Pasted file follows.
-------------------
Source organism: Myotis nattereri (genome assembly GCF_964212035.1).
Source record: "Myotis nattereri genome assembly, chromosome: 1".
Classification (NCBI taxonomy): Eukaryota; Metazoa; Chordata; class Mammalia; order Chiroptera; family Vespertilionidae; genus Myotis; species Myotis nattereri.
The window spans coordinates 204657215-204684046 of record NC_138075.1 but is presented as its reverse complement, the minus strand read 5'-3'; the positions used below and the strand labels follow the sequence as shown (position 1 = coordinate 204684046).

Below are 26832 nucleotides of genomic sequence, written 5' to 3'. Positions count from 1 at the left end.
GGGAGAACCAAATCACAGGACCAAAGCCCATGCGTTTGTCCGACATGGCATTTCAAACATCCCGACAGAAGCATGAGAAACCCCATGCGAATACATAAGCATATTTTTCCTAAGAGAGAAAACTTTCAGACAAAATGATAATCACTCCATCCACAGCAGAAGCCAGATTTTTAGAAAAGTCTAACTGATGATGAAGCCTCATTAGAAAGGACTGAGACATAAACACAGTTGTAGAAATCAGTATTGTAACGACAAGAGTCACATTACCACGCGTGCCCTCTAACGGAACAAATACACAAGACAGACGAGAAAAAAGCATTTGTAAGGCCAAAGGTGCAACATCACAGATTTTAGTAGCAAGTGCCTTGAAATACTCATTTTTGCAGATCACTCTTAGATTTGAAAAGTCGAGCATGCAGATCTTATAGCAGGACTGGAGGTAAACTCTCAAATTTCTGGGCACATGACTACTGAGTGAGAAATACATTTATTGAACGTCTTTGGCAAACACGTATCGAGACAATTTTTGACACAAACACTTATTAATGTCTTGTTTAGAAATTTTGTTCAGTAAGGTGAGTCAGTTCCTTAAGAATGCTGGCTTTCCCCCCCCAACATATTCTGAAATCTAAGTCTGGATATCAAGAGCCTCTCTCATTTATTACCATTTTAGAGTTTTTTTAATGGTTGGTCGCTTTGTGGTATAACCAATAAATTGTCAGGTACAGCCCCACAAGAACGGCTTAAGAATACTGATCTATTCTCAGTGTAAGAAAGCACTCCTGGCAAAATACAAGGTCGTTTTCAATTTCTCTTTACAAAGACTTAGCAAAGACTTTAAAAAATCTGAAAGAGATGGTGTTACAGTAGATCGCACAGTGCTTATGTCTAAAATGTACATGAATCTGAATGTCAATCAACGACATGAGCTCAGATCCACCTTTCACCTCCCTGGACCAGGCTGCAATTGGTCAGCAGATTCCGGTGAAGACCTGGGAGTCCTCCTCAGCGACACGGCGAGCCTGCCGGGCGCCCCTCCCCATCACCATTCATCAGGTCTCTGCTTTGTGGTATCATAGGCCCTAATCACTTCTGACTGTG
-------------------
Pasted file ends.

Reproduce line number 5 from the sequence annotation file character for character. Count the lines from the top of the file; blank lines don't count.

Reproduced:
Below are 26832 nucleotides of genomic sequence, written 5' to 3'. Positions count from 1 at the left end.